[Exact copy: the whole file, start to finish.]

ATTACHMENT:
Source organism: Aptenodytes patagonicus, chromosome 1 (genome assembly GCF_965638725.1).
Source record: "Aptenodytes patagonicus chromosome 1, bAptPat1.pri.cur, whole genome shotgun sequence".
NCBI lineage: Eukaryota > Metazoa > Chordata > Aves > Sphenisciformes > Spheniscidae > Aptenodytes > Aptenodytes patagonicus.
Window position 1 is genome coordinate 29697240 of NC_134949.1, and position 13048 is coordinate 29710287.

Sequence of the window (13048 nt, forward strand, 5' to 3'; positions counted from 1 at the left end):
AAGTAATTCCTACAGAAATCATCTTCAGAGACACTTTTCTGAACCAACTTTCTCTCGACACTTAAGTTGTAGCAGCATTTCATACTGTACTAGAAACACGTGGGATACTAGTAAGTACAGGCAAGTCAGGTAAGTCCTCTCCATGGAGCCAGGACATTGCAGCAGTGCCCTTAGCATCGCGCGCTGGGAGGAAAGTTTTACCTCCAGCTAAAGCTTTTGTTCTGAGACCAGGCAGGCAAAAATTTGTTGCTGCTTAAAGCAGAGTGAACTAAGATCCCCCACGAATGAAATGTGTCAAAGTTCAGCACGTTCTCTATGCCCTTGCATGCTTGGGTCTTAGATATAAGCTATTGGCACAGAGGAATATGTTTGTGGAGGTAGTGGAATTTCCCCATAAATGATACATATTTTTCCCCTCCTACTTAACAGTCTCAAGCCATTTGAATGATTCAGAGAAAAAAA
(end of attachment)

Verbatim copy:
Source organism: Aptenodytes patagonicus, chromosome 1 (genome assembly GCF_965638725.1).
Source record: "Aptenodytes patagonicus chromosome 1, bAptPat1.pri.cur, whole genome shotgun sequence".
NCBI lineage: Eukaryota > Metazoa > Chordata > Aves > Sphenisciformes > Spheniscidae > Aptenodytes > Aptenodytes patagonicus.
Window position 1 is genome coordinate 29697240 of NC_134949.1, and position 13048 is coordinate 29710287.

Sequence of the window (13048 nt, forward strand, 5' to 3'; positions counted from 1 at the left end):
AAGTAATTCCTACAGAAATCATCTTCAGAGACACTTTTCTGAACCAACTTTCTCTCGACACTTAAGTTGTAGCAGCATTTCATACTGTACTAGAAACACGTGGGATACTAGTAAGTACAGGCAAGTCAGGTAAGTCCTCTCCATGGAGCCAGGACATTGCAGCAGTGCCCTTAGCATCGCGCGCTGGGAGGAAAGTTTTACCTCCAGCTAAAGCTTTTGTTCTGAGACCAGGCAGGCAAAAATTTGTTGCTGCTTAAAGCAGAGTGAACTAAGATCCCCCACGAATGAAATGTGTCAAAGTTCAGCACGTTCTCTATGCCCTTGCATGCTTGGGTCTTAGATATAAGCTATTGGCACAGAGGAATATGTTTGTGGAGGTAGTGGAATTTCCCCATAAATGATACATATTTTTCCCCTCCTACTTAACAGTCTCAAGCCATTTGAATGATTCAGAGAAAAAAA